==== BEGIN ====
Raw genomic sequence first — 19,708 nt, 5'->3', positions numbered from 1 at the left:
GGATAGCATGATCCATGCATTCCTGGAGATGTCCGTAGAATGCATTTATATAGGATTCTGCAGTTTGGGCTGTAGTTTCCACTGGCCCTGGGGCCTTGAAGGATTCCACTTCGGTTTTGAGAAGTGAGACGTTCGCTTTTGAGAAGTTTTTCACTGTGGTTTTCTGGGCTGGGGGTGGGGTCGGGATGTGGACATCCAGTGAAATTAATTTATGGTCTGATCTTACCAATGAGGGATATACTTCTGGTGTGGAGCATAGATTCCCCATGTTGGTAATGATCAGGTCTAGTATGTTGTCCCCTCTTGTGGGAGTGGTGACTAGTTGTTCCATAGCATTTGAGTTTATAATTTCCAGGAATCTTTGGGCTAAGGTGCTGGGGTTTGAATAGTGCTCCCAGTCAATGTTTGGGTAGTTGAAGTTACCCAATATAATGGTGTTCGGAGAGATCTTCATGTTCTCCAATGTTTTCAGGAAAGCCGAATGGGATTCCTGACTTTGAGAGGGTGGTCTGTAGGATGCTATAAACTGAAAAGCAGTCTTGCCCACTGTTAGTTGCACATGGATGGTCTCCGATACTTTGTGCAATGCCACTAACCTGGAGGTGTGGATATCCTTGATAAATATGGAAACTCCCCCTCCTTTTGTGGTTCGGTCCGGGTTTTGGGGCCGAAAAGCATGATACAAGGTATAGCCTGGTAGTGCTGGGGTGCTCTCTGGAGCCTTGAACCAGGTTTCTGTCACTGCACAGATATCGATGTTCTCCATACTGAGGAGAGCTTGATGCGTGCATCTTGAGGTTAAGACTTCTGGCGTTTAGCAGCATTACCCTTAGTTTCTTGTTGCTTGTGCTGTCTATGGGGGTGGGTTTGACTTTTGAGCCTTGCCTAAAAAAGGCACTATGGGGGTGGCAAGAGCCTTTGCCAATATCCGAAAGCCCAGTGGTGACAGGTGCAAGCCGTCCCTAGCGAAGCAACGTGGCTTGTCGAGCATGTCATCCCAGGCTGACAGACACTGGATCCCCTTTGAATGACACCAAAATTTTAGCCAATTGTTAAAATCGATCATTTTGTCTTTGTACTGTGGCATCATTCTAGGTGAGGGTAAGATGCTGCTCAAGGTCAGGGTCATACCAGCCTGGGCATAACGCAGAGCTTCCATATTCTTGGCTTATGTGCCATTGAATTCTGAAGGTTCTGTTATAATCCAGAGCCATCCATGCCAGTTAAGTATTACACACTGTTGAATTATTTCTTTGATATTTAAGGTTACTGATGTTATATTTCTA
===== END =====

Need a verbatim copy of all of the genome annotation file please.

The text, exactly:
Raw genomic sequence first — 19,708 nt, 5'->3', positions numbered from 1 at the left:
GGATAGCATGATCCATGCATTCCTGGAGATGTCCGTAGAATGCATTTATATAGGATTCTGCAGTTTGGGCTGTAGTTTCCACTGGCCCTGGGGCCTTGAAGGATTCCACTTCGGTTTTGAGAAGTGAGACGTTCGCTTTTGAGAAGTTTTTCACTGTGGTTTTCTGGGCTGGGGGTGGGGTCGGGATGTGGACATCCAGTGAAATTAATTTATGGTCTGATCTTACCAATGAGGGATATACTTCTGGTGTGGAGCATAGATTCCCCATGTTGGTAATGATCAGGTCTAGTATGTTGTCCCCTCTTGTGGGAGTGGTGACTAGTTGTTCCATAGCATTTGAGTTTATAATTTCCAGGAATCTTTGGGCTAAGGTGCTGGGGTTTGAATAGTGCTCCCAGTCAATGTTTGGGTAGTTGAAGTTACCCAATATAATGGTGTTCGGAGAGATCTTCATGTTCTCCAATGTTTTCAGGAAAGCCGAATGGGATTCCTGACTTTGAGAGGGTGGTCTGTAGGATGCTATAAACTGAAAAGCAGTCTTGCCCACTGTTAGTTGCACATGGATGGTCTCCGATACTTTGTGCAATGCCACTAACCTGGAGGTGTGGATATCCTTGATAAATATGGAAACTCCCCCTCCTTTTGTGGTTCGGTCCGGGTTTTGGGGCCGAAAAGCATGATACAAGGTATAGCCTGGTAGTGCTGGGGTGCTCTCTGGAGCCTTGAACCAGGTTTCTGTCACTGCACAGATATCGATGTTCTCCATACTGAGGAGAGCTTGATGCGTGCATCTTGAGGTTAAGACTTCTGGCGTTTAGCAGCATTACCCTTAGTTTCTTGTTGCTTGTGCTGTCTATGGGGGTGGGTTTGACTTTTGAGCCTTGCCTAAAAAAGGCACTATGGGGGTGGCAAGAGCCTTTGCCAATATCCGAAAGCCCAGTGGTGACAGGTGCAAGCCGTCCCTAGCGAAGCAACGTGGCTTGTCGAGCATGTCATCCCAGGCTGACAGACACTGGATCCCCTTTGAATGACACCAAAATTTTAGCCAATTGTTAAAATCGATCATTTTGTCTTTGTACTGTGGCATCATTCTAGGTGAGGGTAAGATGCTGCTCAAGGTCAGGGTCATACCAGCCTGGGCATAACGCAGAGCTTCCATATTCTTGGCTTATGTGCCATTGAATTCTGAAGGTTCTGTTATAATCCAGAGCCATCCATGCCAGTTAAGTATTACACACTGTTGAATTATTTCTTTGATATTTAAGGTTACTGATGTTATATTTCTA